Imperial Perceptions of Palestine. British Influence and Power in Late Ottoman Times
The Palestine Exploration Fund, established in 1865, is the oldest organization created specifically for the study of the Levant. It helped to spur evangelical tourism to the region in the late 19th and early 20th centuries which in turn generated a huge array of literature that presented Palestine as a 'Holy Land', in which local populations were often portrayed as a simple appendix to well-known Biblical scenarios. In the first book focused on modern and contemporary Palestine to provide a top-down and a bottom-up perspective on the process of simplification of the region and its inhabitants under British influence, Lorenzo Kamel offers a comprehensive outlook based on primary sources from 17 archives that spans a variety of cultural and social boundaries, including local identities, land tenure, toponymy, religious and political charges, institutions and borders. By observing the historical dynamics through which a fluid region composed by different cultures and societies has been simplified, the author explores how perceptions of Palestine have been affected today.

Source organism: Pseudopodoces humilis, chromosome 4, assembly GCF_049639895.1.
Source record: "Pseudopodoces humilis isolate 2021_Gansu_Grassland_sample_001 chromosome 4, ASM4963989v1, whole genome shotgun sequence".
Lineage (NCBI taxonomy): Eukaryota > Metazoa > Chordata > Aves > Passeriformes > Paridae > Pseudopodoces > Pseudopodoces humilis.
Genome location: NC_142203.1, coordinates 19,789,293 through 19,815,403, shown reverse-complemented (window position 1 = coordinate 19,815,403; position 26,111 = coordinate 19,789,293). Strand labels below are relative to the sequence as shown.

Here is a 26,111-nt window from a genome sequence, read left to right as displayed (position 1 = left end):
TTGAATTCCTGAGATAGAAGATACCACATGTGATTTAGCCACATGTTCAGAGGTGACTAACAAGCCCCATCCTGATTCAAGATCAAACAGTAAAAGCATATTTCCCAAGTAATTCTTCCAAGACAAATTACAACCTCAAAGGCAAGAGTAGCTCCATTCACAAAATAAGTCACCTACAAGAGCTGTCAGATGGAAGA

List of Illustrations
Note on Transliterations
Introduction: The Simplification of 'the Others'
1. From Prophecies to Empire
2. The Standard Conquest Myth
3. The Ownership of the Land
4. Zionism: Beyond the Either/Or
5. Zion-London: the Archimedean Point
6. Palestine's 'Non-Jews'
7. Mandate for Palestine: Legitimizing the Simplification Process
8. Divide and Rule: the Creation of the Transjordan Emirate
9. Hajj Amin al-Husayni and the Supreme Muslim Council: the Longa Manus of London
10. Breaking the Standardization Process: Getting Back into History